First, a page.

Definitions

from The American Heritage® Dictionary of the English Language, 4th Edition

  • transitive v. To mix and work into a uniform mass, as by folding, pressing, and stretching with the hands: kneading dough.
  • transitive v. To make or shape by or as if by folding, pressing, and stretching with the hands.
  • transitive v. To squeeze, press, or roll with the hands, as in massaging: kneading a painful calf muscle.

from Wiktionary, Creative Commons Attribution/Share-Alike License

  • v. To work and press into a mass, usually with the hands; especially, to work, as by repeated pressure with the knuckles, into a well mixed mass, the materials of bread, cake, etc.
  • v. To treat or form as if by kneading; to beat.
  • v. To make an alternating pressing motion with the two front paws.

from the GNU version of the Collaborative International Dictionary of English

  • transitive v. To work and press into a mass, usually with the hands; esp., to work, as by repeated pressure with the knuckles, into a well mixed mass, as the materials of bread, cake, etc..
  • transitive v. Fig.: To treat or form as by kneading; to beat.
  • transitive v. To press repeatedly with the hands or knuckles, sometimes with a twisting or squeezing motion; -- performed for example on the body of a person as a form of massage.
  • intransitive v. To perform movements like kneading, with the paws; -- said of cats, which may knead{3} a master's body when stroked, presumably a sign of contentment.

from The Century Dictionary and Cyclopedia

  • To manipulate by squeezing, pressing, or thumping different parts of; work upon by successive thumps or compressions: as, to knead a person's limbs in the operation of massage.
  • Specifically To work upon, as plastic materials, by repeatedly pressing or squeezing; prepare or mix by working over and over with the hands or by tools or machinery, as dough for bread or clay for bricks.
  • Hence To mix thoroughly; incorporate; form into a homogeneous compound.
  • To make by kneading.

from WordNet 3.0 Copyright 2006 by Princeton University. All rights reserved.

  • v. make uniform
  • v. manually manipulate (someone's body), usually for medicinal or relaxation purposes

Etymologies

Middle English kneden, from Old English cnedan.
(American Heritage® Dictionary of the English Language, Fourth Edition)
Middle English kneden, from Old English cnedan, from Proto-Germanic *knedanan, from Proto-Indo-European *gnet- ‘to press together’ (cf. Old Prussian gnode ‘kneading trough’, Albanian ngjesh, Slovenian gnésti ‘to knead, press’), from *gen- ‘to ball up, pinch, compress’. (Wiktionary)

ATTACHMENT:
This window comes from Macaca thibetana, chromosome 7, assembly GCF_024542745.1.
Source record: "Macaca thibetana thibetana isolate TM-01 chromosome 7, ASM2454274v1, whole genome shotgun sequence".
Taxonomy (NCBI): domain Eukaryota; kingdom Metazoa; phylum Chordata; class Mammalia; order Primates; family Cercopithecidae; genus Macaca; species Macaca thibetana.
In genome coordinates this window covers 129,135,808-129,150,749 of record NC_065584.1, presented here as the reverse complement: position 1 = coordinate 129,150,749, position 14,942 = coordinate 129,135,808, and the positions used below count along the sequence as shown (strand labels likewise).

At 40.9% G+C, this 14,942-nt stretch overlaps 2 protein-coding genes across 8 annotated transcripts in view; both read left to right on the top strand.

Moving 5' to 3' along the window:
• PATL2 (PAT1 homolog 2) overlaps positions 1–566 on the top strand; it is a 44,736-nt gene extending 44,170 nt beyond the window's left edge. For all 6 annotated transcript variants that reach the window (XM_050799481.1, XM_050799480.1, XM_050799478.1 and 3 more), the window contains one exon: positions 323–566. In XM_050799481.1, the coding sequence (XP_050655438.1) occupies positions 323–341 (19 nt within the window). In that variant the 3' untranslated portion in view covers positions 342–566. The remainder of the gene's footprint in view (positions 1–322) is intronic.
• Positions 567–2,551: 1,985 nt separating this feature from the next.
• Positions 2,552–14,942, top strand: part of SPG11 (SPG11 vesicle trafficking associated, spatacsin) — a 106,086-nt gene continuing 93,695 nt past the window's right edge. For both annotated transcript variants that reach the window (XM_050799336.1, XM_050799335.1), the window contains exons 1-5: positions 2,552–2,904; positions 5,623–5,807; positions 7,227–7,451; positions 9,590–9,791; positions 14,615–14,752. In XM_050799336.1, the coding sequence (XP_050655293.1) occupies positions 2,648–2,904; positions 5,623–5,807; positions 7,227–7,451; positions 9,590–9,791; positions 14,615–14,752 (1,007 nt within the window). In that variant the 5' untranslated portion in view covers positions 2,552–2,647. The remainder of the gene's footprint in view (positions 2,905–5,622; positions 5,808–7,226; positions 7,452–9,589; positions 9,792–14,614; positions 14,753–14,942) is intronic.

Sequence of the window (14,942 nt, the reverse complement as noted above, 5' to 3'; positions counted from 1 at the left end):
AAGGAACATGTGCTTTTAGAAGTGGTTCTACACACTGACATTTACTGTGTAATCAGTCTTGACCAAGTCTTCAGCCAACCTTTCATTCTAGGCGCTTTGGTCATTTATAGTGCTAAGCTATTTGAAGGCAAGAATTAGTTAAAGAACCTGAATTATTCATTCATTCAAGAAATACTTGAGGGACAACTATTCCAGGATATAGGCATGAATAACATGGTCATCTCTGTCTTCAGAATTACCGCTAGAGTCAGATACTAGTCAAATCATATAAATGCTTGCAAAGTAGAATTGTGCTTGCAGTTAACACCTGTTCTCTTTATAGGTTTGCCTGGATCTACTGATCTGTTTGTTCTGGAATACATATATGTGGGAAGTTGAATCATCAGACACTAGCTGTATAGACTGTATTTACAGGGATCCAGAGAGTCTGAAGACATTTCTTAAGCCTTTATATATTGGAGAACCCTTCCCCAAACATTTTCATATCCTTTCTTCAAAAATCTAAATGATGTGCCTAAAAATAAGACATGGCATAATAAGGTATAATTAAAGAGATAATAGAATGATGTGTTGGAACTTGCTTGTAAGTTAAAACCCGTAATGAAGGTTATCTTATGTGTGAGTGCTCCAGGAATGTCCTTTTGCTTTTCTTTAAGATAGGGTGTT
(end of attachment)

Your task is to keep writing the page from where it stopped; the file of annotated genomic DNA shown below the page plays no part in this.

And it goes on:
Examples

  • The word knead comes from an Indo-European root meaning “to compress into a ball”; related words are gnocchi, quenelle, knoll, and knuckle.

    On Food and Cooking, The Science and Lore of the Kitchen

  • The word "knead" is a misnomer, however, as the action of folding and pushing biscuit dough is a far more delicate technique: Pull the dough over itself from the far side, making a double layer, and then, with the palm of your hand, push the dough forward with only the lightest pressure, to smear some of the small butter pieces in the dough.

    Buttermilk Biscuits | Vélez Delights

  • Working on a cool, smooth surface, "knead" it a bit with a spatula until it has the thickness and texture of fudge.

    Sweet treats from Mexico: Los dulces

  • Neri Ame, lit. "liquid candy" that you apply to the included chopsticks then "knead" it until it turns solid.

    Anime Nano!

  • Although, if you feel the "knead" for a work out, you could certainly prepare the dough by hand.

    Culinary in the Desert

  • Its PIE root is *mag-, meaning not only “to make” but also “to knead” or “to mix.”

    The English Is Coming!

  • These are from Old English words classified as “native” because they were inherited directly from a Germanic root—in this case one meaning “knead together,” with emphasis on the blending effect of kneading.

    The English Is Coming!

  • From the Hellenic branch, English took other words derived from the same root: one is Ancient Greek magma, “molten rock”; another is mass, a “kneaded” lump of barley cake, from the Greek massein, “to knead.”

    The English Is Coming!

  • Derived from the Hindi word chāmpo, a verbal form meaning “to knead” or “to press” as well as “the kneading” or “the pressing,” the English word shampooing described what struck seventeenth-and eighteenth-century Western observers as exotic bodily manipulations performed in the East.

    The English Is Coming!

  • Other expressions of the “knead” root entered English later, and from other languages.

    The English Is Coming!

Comments

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  • JM reckons bakers trade bread recipes on a knead to know basis.

    May 25, 2011